The short-lives U.S.-Pakistan spat over the Haqqani network is, by now, over and Pakistan has made to pull off an achievement of sorts in checkmating angry American Generals. Pakistan has been successful in hammering it down the American throat that the U.S. cannot afford to disregard some core Pakistani interests in Afghanistan. The American Generals, including Adm. Mike Mullen, have backtracked for now. The capture of a senior Haqqani commander in eastern Afghanistan, random as it may appear, is in fact directly related to the recent U.S.-Pakistani spat done for the purpose of calming down American nerves.

The capture of Haqqani commander is also made possible in order to enable a channel of dialogue between the U.S. and the Haqqani network. Now, the U.S. is able to forge direct bridges of dialogue with the Haqqanis in order to reach a truce with them in the lead-up to the 2014 deadline. Now, the U.S. and Haqqanis are turned into interlocutors with the initial contacts and dialogue having the potential to enable the both sides make a deal.

Haqqanis as a crime syndicate
The Haqqani network and the Taliban are different in one important respect. The Haqqani network is, unlike the Taliban, more of a crime syndicate with the illegal business activities of the network being the main center of attention.

In sum, Haqqanis are less ideologically-driven and more interested in preserving and expanding their mafia-like business empire than waging Jihad in the way that the villagers of South do within the Taliban movement. While the core of the Taliban are firm in their ideological commitment of driving out the "Afghan" and foreign infidels, the Haqqani network's core, being less ideological, is susceptible to negotiations and deal-making.

The U.S. in Afghanistan is desperate to exploit these natural differences in the ranks of the insurgency and drive a wedge between them. Over the coming months, is the initial American-Haqqanis parleys bear fruit, we would see some marked changes in the way the Haqqani network has been conducting operations. The network might get less noisy and less active in return for concessions made by the American military in the form of allowing them free hand in some parts of the East.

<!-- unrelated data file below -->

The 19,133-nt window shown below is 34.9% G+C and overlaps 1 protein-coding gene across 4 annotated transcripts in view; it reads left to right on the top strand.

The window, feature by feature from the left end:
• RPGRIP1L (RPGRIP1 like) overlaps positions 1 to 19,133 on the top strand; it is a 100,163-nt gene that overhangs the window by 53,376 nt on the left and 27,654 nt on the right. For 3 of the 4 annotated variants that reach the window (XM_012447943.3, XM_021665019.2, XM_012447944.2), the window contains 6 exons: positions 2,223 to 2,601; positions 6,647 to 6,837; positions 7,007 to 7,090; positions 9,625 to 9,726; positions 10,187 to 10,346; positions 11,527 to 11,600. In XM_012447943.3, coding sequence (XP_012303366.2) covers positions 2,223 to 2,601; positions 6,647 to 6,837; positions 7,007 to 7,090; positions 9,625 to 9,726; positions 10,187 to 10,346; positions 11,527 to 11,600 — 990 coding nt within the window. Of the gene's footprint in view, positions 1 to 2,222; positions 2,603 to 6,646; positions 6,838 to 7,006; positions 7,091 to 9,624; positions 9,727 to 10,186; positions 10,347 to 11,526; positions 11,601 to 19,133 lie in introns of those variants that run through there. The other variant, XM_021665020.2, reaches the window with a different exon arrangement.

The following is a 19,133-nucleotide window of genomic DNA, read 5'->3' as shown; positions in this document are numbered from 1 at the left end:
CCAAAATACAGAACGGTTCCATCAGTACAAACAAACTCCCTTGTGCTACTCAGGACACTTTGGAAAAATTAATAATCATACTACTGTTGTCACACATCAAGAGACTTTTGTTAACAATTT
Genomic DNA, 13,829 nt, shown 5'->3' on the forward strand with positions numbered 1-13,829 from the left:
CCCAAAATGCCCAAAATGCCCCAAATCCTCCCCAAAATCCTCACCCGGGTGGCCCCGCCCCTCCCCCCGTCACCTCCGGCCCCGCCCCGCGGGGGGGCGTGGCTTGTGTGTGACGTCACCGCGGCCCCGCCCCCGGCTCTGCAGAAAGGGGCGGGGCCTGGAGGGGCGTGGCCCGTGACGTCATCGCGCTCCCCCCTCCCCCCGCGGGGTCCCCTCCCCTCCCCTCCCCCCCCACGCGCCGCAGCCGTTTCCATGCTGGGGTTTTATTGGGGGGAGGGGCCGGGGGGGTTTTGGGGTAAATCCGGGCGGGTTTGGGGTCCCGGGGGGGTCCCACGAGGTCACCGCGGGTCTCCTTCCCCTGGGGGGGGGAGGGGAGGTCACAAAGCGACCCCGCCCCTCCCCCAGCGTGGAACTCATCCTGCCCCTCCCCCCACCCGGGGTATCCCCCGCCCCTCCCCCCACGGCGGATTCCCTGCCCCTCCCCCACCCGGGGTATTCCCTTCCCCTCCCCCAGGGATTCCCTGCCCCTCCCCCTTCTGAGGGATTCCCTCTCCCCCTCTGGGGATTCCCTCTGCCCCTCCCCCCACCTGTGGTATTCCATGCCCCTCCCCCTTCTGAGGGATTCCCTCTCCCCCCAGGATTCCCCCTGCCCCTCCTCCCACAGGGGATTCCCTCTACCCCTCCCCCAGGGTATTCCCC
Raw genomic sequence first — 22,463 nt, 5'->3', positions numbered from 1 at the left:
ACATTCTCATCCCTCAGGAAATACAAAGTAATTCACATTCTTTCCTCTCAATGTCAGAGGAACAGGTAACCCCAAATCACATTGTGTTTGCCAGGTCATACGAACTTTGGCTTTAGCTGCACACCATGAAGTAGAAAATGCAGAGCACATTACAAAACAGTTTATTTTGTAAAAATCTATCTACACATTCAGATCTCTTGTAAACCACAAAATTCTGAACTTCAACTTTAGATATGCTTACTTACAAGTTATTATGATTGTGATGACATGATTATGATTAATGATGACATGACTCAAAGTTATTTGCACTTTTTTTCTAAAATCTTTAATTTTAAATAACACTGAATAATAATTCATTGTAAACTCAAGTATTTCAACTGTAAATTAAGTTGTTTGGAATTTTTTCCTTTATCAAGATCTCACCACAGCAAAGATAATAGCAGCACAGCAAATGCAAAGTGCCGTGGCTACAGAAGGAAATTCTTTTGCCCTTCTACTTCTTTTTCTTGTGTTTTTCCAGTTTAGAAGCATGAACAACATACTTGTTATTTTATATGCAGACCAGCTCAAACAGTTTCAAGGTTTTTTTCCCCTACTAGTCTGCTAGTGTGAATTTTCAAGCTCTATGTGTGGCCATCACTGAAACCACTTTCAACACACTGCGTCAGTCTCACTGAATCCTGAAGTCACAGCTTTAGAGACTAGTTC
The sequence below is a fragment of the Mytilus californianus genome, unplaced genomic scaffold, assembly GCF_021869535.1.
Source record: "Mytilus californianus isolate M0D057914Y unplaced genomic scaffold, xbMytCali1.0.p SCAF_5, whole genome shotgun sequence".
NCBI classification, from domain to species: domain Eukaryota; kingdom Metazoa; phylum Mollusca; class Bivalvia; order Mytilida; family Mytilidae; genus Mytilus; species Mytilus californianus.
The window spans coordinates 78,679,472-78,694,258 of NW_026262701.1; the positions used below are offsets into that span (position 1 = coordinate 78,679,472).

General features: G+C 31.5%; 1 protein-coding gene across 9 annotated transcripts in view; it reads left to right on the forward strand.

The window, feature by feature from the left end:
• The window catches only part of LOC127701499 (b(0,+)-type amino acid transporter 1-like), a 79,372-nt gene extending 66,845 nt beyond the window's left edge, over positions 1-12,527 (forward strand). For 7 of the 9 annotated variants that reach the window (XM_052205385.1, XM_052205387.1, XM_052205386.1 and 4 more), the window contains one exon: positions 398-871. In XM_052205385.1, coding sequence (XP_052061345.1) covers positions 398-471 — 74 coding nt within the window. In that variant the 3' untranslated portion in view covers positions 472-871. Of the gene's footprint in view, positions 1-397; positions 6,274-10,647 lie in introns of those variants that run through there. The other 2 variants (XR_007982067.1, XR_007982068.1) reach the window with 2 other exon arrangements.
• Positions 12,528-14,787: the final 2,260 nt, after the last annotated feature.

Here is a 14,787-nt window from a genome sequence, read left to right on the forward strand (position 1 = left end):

What Afghanistan needs, however, is not these temporary patching of wounds and injuries. The political will must be robust in the U.S.-led international community, our neighbors especially Pakistan as well as our own government to tackle Afghanistan's conflict in a fundamental way. Disregarding the root causes and instead focusing on short-term and short-sighted remedies is a recipe for further turmoil, chaos and disarray inside Afghanistan.

What is largely absent is the kind of active political diplomacy on the part of our own government to use the unfolding regional developments to its favor. While we remain mere spectators and are engulfed in our own divisions, others exploit our weaknesses and our destiny gets scripted in wrong hands. Our reaction, so far, has been blaming others and refusing to put our own act together.

The author is the permanent writer of the Daily Outlook Afghanistan. He can be reached at outlook afghanistan@gmail.com